Set Index: Sydney Opera House
Theme: Architecture (Architect Series)
Parts: 270 (Reported, not counted.)
Create the world-renowned Sydney Opera Hose in LEGO form. The building has become a true symbol of late modern architecture and is one of the most iconic buildings of the 20th century. This replica model was designed by American architect Adam Reed Tucker.
39.99 USD 49.99 CAD
Note: This is the prelim official blurb.
Ask the average Joe ( Josef or Josephine) for a man-made construction from France and it'd be a good chance that they pick the Eiffel Tower. Ask the same Joe about Australia and I think they'd pick the Sydney Opera House. I'm no different. When I first visited Sydney it was one of my primary visiting goals. To me it's one of those things that seem too fantastical to actually exist, especially since it's a practical construction. I'm not saying that it's not excessive, but for a building for artistic performances it makes almost logical sense for it to be unusual.
But anyway, back to LEGO, if there was a LEGO Eiffel Tower shouldn't there be a LEGO Sydney Opera House? I sure think so, and at last TLG agree. Will Adam Reed Tucker's creation satisfy? Thanks to TLG providing us with this early copy of the set, it's time to find out! Before we move on, do note the age recommendation; 12+. It is interesting how these sets are rated higher than their difficulty would suggest. For example the Empire State Building is 10+ when some Technic sets are 8+. My best guess is that they are aiming for people who don't normally buy LEGO.
This is what greets you when you open the seal. More empty space than one would prefer, but at least it's not Star-Wars-box empty.
Thank you, I will try to! Seriously though, it's little touches like this that make things seem more special.
As you can see the bigger parts weren't bagged. I've never liked this much. I understand with things like big rubber tires, but otherwise I think it just looks like a cost saving measure... which takes away from those special feelings!
The manual/guide is wonderful. It's very nicely bound... I wish all sets were done this well! Note the absence of a set number on the booklet.
Inside are 14 pages covering the development, design, construction, stats and history of the architect. (For those aware of the many controversies of the Opera House, I think it's written from a very neutral point of view. For those who aren't aware look it up! )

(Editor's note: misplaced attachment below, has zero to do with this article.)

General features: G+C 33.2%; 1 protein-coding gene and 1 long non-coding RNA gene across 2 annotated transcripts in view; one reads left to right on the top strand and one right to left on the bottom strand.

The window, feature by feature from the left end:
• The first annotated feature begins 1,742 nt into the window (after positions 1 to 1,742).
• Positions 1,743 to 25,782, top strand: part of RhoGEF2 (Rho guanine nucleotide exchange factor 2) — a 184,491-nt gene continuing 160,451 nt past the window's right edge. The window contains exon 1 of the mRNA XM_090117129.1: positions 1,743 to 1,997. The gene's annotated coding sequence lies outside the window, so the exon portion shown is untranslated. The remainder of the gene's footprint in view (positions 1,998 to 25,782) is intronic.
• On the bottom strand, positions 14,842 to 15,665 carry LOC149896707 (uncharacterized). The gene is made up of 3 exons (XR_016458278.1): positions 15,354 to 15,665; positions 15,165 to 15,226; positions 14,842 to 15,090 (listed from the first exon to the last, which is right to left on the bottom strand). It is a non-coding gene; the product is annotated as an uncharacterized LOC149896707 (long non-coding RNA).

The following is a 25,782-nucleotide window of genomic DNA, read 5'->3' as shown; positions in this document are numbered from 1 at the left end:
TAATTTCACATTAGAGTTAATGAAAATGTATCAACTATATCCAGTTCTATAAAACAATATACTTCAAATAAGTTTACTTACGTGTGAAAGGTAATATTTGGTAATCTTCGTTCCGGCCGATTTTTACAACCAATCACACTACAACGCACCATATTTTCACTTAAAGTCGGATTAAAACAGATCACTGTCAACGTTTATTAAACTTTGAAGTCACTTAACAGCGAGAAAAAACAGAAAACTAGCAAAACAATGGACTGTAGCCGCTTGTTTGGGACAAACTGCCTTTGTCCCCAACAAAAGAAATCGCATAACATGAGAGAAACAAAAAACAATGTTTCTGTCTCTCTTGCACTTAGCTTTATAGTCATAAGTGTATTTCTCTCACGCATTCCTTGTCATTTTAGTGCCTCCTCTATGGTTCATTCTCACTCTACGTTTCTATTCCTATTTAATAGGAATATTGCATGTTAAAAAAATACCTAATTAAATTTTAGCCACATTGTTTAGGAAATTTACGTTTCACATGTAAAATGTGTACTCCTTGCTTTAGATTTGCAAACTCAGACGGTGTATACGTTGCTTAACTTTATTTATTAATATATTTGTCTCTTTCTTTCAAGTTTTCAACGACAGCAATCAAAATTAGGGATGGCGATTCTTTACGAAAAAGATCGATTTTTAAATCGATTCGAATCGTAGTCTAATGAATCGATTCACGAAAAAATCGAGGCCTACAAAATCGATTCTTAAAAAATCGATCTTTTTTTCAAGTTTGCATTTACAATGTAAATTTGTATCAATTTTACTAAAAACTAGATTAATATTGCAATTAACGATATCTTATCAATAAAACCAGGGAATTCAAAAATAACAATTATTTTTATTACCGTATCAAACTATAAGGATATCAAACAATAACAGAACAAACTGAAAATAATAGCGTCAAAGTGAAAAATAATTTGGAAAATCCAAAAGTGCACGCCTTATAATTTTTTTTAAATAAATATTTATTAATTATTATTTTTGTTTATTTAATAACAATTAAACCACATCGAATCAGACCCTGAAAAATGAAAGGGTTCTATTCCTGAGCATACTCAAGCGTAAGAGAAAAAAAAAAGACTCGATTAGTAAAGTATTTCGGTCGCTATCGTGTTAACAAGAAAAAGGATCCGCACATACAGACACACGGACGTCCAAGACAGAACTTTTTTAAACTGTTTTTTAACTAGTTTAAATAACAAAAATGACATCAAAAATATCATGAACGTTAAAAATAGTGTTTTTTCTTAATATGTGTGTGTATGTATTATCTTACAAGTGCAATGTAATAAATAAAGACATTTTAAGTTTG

The instructions themselves are very nice too, and I especially like the little photos and quotes that are on about 25% of the pages. The part edging is emphasised, which I'm not sure if I like or not, but in the context of a set that could be sold in gift shops it's probably smart.
I think TLG should consider either bagging these and/or all of the parts; mine ended up with a noticeable bend on the back in transit, as well as some edge damage. (Mine was mailed however so it probably was mostly caused by mishandling.)
It's opening time! I considered arranging the parts really nicely, but there is a surprising amount of small parts and I got lazy! Thus I sectioned it instead. Interestingly there are no random colours (such as blue) in the set.
Finished! It's a the Opera House on a cloudy day... haw, haw, haw.
Actually there's more parts in the box so I might as well use them. From the start it's clear the amount of thought that has gone into this set; that amount of jumpers just to make a half stud offset? No way! But it's yes-way in a premium set.
While it's smart part usage, I find it really weird that the door rail part is in dark tan... but more on that later. It is amazing how many parts have gone into these few layers though.
Even at this stage I think it's clear what it's going to be. The rear platform is complete now.
On the subject of colours, the turntables used to angle the structure don't come in tan, so there's nothing that can be done about that little spot of black.
They're multiplying! (The buildings that is.)
Adding the shells. The two angled structures are locked in by those 2x2 tiles, which are also needed for a more correct representation of the Opera House.
You can see here that the black turntables are mostly hidden... but not quite.
And now.... (photo shamelessly stolen from the LEGO® Architecture official sub-domain )
...we're really finished! Personally I feel the Opera House looks odd without water. It's generally photographed showing the setting and, like most great architecture, it was designed specially for the location. But maybe I'm just having delusions of grandeur seeing myself as someone who can appreciate fine architecture.
Here it is in comparison to two from the Landmark series. (N.B. Sets not to scale.) Anyway what I think would be cool would be if I could let our little model meet its Big Daddy....
...and as things turn out, I live in Parramatta, which is about 30 minutes from Sydney, so I can and will! Thus early on a Sunday I dragged myself out of bed, jumped on the bike, and took some photos. (This photo shows me after being in the sun for about 4 hours. I tried to smile, honest.... )
Now it's time for some comparisons. Before I do this I'd like to post a quote from the booklet in the section, "A Word from the Artist";
Adam Reed Tucker said:
(Much the same is said in other sets.) In other words, regardless of the "replica" in the blurb (and on others from the line), these sets aren't aiming for photo real perfection. Even so, the temptation was too great so I've done some comparisons. First off, here is the real thing. I was "lucky" to get a clear day for my photos, but it was too hot... anyway, complaints aside, let's move on!